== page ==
Continuing on from last week’s blog where we looked at the resurgence in the popularity of the Andrews pitchfork, this week’s focus is linked to how fickle is fashion, how suddenly things can change, and when to spot a turn in trend. What spurred me on was an article in the Financial Times Weekend issue on the 24th March 2018. Fashion Editor Jo Ellison wrote a delightful piece titled: ‘The Ugg-ly truth: Trump and the making of a trend’.
What I didn’t know was that whistle-blower Christopher Wylie, of Cambridge Analytica, had studied for a PhD in fashion trend forecasting at the London School of Economics. Ironically, this is where the STA teaches its Diploma Course! His premise: politics and fashion are essentially the same. She quotes him: ‘’Trump is like a pair of Uggs, or Crocs, basically. So how do you get from people thinking ‘Ugh. Totally ugly’ to the moment when everyone is wearing them?’’
Donald Trump’s then campaign team manager Steve Bannon ‘‘got it immediately’’, promptly looking to big data for the tools he needed. And, as they say, the rest is history. Facebook shares from $185 on the 16th March closed at $152 on Tuesday. They are not alone. Suddenly Tesla’s debt pile and ability to borrow on attractive terms were questioned by Moody’s. Driverless cars and the risk of crashing, killing, and liability insurance surfaced suddenly. Twitter and the likelihood of closer data security scrutiny suffered.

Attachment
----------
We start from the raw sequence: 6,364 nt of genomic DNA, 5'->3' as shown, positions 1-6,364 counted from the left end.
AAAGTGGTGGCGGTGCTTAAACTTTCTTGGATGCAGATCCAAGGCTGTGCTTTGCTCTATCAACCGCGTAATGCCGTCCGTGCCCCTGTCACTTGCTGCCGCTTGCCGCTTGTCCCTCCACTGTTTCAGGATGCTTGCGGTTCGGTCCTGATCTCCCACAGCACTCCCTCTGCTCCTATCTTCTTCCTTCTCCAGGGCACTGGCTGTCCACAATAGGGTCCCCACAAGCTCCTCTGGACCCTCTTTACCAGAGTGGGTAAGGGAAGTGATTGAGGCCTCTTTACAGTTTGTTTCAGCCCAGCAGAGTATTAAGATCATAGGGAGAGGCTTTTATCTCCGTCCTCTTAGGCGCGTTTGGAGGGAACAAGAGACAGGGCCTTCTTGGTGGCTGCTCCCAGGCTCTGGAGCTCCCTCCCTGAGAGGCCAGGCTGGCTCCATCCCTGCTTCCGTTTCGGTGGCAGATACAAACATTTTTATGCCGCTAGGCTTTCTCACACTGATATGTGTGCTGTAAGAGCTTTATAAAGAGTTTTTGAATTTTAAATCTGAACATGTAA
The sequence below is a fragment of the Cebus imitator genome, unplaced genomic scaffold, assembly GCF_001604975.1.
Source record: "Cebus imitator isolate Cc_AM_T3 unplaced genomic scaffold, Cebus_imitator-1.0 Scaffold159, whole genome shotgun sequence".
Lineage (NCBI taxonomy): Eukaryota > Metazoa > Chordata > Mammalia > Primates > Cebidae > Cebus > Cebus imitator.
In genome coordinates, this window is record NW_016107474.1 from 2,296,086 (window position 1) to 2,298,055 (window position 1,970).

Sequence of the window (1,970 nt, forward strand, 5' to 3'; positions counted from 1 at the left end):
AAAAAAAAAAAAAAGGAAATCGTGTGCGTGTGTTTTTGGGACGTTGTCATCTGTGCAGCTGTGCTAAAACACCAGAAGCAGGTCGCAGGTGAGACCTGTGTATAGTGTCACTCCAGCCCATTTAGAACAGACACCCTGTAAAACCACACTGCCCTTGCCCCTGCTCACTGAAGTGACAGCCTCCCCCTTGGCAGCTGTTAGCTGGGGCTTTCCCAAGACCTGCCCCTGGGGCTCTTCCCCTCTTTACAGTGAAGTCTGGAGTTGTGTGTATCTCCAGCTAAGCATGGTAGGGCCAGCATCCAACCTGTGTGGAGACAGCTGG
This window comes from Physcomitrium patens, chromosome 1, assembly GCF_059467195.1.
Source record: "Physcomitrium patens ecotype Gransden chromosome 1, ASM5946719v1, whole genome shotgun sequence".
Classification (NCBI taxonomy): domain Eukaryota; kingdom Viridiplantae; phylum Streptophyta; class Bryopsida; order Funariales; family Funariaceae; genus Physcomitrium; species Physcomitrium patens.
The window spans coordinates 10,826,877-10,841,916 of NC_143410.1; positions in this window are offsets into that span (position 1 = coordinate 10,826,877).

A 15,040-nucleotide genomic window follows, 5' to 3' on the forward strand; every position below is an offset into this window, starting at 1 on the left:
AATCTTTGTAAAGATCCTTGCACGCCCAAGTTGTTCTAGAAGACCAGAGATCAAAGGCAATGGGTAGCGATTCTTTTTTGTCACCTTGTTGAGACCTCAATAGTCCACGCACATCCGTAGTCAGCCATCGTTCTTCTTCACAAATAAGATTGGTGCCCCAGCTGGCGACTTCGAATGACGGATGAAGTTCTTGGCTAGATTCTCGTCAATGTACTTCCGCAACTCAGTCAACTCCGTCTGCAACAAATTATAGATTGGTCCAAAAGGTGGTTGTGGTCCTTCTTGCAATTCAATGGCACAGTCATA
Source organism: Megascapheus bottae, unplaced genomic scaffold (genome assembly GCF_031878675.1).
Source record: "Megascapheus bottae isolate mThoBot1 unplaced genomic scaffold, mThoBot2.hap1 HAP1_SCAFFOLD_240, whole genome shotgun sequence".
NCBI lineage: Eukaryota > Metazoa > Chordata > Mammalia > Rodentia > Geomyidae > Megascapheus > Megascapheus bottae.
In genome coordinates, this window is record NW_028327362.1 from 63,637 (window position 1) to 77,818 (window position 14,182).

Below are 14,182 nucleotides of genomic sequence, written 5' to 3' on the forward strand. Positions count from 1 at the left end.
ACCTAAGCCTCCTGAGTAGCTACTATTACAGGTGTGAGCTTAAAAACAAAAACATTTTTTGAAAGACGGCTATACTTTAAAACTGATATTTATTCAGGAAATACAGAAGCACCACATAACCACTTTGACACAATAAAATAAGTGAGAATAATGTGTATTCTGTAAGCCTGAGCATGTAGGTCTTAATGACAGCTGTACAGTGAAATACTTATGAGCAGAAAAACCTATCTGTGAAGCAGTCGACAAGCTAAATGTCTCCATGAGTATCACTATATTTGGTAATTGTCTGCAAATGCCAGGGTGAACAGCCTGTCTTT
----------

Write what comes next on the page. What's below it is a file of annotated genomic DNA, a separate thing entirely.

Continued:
You might just summarise this in an ‘I told you so’ stance. You might say the same of crypto-currencies and block chain where a number of projects have been quietly mothballed. Or more simply: too darned expensive, which has been Warren Buffet’s view in 2017, ending up in him hoarding a pile of cash rather than buying any stocks.
On the other hand, if you’re a technical analyst, much of this will not have come as a surprise. You would have known that much of last year’s US stock index rally was down to Facebook, Amazon, Apple, Netflix and Google (now Alphabet). That parabolic rallies on that scale and valuations that high will end in tears; that followers of fashion are fickle; that the end might be nigh. Add it all up and now: look carefully at the daily, weekly, monthly and quarterly charts (on the 1st April) – and consider what Motley Fool might say.